I had an outside table so I could people watch. Check out the graffiti wall view in front of me.

It was so fresh. So fresh. No description needed. But La Zucca's pesto was 'burst in your mouth' fresh.

Grilled pork cooked in marsala wine with baby onions at La Zucca. This was everything!

La Zucca dessert - panna cotta in chocolate sauce. Possibly the best panna cotta ever.

I also enjoyed a couple gelatos from Gelateria White - a very slick and contemporary gelato establishment, where the gelato was self-service and sold based on weight and mix of toppings from candies, to fruit. You basically create your gelato fantasy yourself and it is pretty good gelato as well. Great stop while walking the streets of Venice after hours.

And while I can surely not make a sweeping conclusion on who had the best aperol spritz in the land, I will recommend this aperitif to any visitor. Aperol, prosecco, sparkling water and an orange slice - so simple but so wow. It was my drink of choice for my entire stay in Italy (and even beyond) and the best ones I had at Da Sandro Bar. and Al Todaro. I did try the Hugo aperitif as well but while it may be all the rage, it did not do it for me like the tried and tested aperol spritz, but we still took a photo!

Hugo aperitif - champagne, elderflower syrup, lime juice, mint and a view of the Grand Canal.

While Venice may not be Bologna, Naples or Florence when it comes to the foodie excitement, if you do your research and due diligence, you can leave the city with super fond memories of a great dining experience.

But up next...we move on to my fave Italian city (so far) and my second visit to Florence. Love.

Solo Traveller Adventures in Venice - The Highlights

Venice is indeed a romantic city. There is no doubt about that. However, that should not stop the single traveller from still visiting this beautiful city. Besides getting lost in the maze of streets and canals, there are still many things for travellers to do, especially if there is no significant other, or even a travel buddy.

So as a tourist, I had a few places I definitely wanted to visit in Venice. As most people know, I am a history buff and so I will always always always look for the museum in a city. I have been blessed to visit some of Europe's most spectacular museums and galleries like the Prado, the Louvre, Uffizi, Rijksmuseum, National Gallery, among others and now, Accademia in Venice.

Gallerie dell'Accademia in Venice

Loved the woodwork in this room,and of course, the art - Gallerie dell'Accademia

St Mark's Basilica was also beautiful - always a bit of a sombre moment when visiting the great churches in Europe. Just a note to the uninitiated, when visiting churches, please respect that it is indeed a spiritual house and be modest in one's attire. Walking with a shawl or sweater would save you being barred from entering.

I also had the chance to see the square when it was devoid of human life. I would recommend setting the alarm for sunrise and heading to St Mark's Square to see the full beauty of the square when the tourists are all asleep. Beautiful.

View of St Mark's Basilica from the outside. No photos allowed inside.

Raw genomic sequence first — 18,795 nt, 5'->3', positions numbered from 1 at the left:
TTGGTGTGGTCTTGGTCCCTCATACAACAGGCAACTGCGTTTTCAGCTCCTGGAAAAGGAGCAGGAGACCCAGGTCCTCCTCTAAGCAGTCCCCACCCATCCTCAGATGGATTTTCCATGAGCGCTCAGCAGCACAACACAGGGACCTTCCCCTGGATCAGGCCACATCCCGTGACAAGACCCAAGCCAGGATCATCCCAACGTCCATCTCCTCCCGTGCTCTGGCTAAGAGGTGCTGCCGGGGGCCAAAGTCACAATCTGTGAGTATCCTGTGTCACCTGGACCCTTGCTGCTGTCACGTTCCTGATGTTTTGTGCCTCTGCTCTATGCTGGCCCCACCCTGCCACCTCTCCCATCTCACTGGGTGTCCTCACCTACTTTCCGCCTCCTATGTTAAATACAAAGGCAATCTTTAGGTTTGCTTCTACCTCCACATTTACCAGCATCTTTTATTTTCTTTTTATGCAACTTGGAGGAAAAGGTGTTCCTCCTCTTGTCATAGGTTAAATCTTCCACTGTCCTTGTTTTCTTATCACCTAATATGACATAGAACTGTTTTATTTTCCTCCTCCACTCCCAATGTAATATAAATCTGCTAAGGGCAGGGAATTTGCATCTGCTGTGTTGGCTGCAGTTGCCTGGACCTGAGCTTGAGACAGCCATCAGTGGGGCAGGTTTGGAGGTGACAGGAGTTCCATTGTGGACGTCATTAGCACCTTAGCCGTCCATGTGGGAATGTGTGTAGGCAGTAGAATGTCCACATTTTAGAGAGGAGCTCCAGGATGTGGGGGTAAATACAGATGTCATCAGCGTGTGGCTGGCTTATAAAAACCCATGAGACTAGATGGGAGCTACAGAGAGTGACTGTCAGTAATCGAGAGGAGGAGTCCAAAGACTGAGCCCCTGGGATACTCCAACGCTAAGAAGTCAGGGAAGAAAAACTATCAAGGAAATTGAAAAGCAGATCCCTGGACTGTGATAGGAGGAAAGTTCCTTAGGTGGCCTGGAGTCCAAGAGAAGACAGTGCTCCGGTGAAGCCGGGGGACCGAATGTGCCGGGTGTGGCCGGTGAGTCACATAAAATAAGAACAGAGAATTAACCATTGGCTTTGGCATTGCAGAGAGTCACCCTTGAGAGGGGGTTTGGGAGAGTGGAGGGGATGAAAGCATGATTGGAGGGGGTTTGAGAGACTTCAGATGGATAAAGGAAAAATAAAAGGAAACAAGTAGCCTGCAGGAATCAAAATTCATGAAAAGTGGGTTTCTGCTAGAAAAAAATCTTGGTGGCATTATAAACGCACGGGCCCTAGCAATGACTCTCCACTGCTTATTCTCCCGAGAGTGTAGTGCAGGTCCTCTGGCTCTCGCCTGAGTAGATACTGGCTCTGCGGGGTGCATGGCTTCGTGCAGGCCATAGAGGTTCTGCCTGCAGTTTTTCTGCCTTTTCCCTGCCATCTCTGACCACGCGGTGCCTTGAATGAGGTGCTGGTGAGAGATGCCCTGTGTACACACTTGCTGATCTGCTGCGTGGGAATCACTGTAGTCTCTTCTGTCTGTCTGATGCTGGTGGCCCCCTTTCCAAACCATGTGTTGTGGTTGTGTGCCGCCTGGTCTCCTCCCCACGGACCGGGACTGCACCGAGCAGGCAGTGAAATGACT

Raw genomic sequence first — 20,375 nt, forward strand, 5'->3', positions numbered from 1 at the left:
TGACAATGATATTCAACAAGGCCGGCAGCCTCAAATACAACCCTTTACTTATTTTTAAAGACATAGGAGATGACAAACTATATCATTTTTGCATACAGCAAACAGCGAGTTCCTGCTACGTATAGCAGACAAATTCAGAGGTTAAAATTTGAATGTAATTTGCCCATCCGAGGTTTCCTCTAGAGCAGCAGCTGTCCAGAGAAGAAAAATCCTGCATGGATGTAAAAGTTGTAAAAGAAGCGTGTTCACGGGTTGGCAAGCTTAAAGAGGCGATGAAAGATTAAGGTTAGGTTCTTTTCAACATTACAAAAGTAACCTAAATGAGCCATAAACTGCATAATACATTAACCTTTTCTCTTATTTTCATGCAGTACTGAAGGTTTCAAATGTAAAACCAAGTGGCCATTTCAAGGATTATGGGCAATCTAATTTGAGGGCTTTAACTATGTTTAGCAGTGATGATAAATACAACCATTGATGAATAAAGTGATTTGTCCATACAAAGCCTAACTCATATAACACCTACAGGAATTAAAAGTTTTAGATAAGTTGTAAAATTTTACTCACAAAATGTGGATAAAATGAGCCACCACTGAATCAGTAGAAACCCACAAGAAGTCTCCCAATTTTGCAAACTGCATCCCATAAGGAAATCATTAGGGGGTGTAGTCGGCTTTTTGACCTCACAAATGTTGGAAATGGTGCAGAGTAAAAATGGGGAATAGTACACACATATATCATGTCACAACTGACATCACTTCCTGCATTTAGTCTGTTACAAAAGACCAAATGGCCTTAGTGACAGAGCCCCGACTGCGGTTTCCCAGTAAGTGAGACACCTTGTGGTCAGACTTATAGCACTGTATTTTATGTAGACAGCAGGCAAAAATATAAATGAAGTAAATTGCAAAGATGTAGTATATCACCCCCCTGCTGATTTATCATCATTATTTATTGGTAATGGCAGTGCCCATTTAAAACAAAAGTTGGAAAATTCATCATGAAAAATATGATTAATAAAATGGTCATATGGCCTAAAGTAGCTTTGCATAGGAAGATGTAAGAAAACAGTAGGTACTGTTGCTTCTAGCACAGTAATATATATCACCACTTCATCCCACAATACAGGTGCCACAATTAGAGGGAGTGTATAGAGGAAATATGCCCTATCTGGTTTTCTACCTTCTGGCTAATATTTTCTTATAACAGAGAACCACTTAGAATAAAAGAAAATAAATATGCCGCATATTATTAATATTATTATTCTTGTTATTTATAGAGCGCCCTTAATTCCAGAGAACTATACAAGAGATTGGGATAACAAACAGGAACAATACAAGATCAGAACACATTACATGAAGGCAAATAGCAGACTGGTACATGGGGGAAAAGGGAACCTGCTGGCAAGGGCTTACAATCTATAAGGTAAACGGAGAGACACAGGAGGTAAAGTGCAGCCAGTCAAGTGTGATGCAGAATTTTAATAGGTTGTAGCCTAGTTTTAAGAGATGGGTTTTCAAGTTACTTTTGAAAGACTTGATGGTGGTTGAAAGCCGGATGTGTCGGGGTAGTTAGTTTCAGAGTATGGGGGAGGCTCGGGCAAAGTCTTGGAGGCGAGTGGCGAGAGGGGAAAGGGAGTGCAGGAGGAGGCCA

The peace and quiet of St Mark's Square as Venice just begins to wake up.

Palazzo Ducale or the Doge's Palace. The artistry and attention to detail here were extraordinary. I am always amazed at just how much work went into these palaces in an age where technology was basic but innovation still amazingly high. Something to think about, millenials. Really enjoyed this visit. 

The detail in the ceilings, paintings, walls and even the doors is magnificent. The tour of the prisons within the palace walls was also one that was a bit sad, particularly of course, walking across the Bridge of Sighs - so named because the view from the bridge, as limited as it was, would be the last view prisoners would have of Venice before being sealed behind the huge and heavy doors of the dungeons.

Exterior of the Doge's Palace in Venice

Just one of the many spectacular rooms in the Doge's Palace

The doors of the prison cells that locked away life for years and years in the Doge's Palace

The last sight of Venice the prisoners would have as they crossed the Bridge of Sighs

But the easy pace of life on the island of Burano was a highlight. I took the vaporetti from Venice to the outlying island of Burano, famous for its beautiful lace. I had planned to visit all three islands but the heat and exhaustion made me make a tough choice as to which of the three - Murano, Torcello or Burano - I would make the effort for. The glass blowing of Murano has been cited as a great treat but I was far more interested in just chilling, and so took the ride out to Burano instead.  A great difference to the tourist-mad mainland where streets were quiet and locals sat on their doorsteps chatting or observing the tourists taking photos. The selfie stick phenomenon was a real source of amusement for the Burano folk as it was almost death by selfie from the visitors. Love love the kaleidoscope of colour in Burano and strolling through the quaint and peaceful streets as dusk began to fall was calming and wonderful. Burano is also well known for its lace and there are several shops where you can purchase a variety of lace items, from clothing to fans, to umbrellas to home accessories. A must for anyone visiting Venice I think. Your multiple day travel pass (mentioned in the last post) will also cover your journey to the outlying islands, so definitely invest in one if you are staying in Venice for a few days.